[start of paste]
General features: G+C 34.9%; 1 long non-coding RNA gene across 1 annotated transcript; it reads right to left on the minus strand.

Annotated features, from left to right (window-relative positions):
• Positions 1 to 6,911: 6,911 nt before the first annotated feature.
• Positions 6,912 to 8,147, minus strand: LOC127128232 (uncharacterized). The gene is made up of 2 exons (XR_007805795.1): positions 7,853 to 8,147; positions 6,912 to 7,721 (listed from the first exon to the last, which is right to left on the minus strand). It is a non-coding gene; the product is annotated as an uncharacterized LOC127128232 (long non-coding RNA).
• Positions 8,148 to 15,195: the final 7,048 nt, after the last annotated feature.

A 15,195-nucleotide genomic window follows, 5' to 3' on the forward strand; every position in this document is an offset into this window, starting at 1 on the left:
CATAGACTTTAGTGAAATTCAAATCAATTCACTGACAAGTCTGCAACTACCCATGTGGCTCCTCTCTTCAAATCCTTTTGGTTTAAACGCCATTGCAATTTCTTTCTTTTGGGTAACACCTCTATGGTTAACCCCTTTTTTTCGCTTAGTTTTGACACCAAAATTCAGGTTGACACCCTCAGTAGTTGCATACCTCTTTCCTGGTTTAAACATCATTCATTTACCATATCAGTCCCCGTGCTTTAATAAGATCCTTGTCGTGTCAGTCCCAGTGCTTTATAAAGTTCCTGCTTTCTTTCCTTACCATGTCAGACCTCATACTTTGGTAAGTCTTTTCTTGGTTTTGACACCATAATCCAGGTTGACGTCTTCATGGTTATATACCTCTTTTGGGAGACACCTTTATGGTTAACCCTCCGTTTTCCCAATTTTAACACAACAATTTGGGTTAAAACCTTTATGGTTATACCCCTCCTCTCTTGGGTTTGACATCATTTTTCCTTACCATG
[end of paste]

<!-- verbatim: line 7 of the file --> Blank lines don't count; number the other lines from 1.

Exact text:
CATAGACTTTAGTGAAATTCAAATCAATTCACTGACAAGTCTGCAACTACCCATGTGGCTCCTCTCTTCAAATCCTTTTGGTTTAAACGCCATTGCAATTTCTTTCTTTTGGGTAACACCTCTATGGTTAACCCCTTTTTTTCGCTTAGTTTTGACACCAAAATTCAGGTTGACACCCTCAGTAGTTGCATACCTCTTTCCTGGTTTAAACATCATTCATTTACCATATCAGTCCCCGTGCTTTAATAAGATCCTTGTCGTGTCAGTCCCAGTGCTTTATAAAGTTCCTGCTTTCTTTCCTTACCATGTCAGACCTCATACTTTGGTAAGTCTTTTCTTGGTTTTGACACCATAATCCAGGTTGACGTCTTCATGGTTATATACCTCTTTTGGGAGACACCTTTATGGTTAACCCTCCGTTTTCCCAATTTTAACACAACAATTTGGGTTAAAACCTTTATGGTTATACCCCTCCTCTCTTGGGTTTGACATCATTTTTCCTTACCATG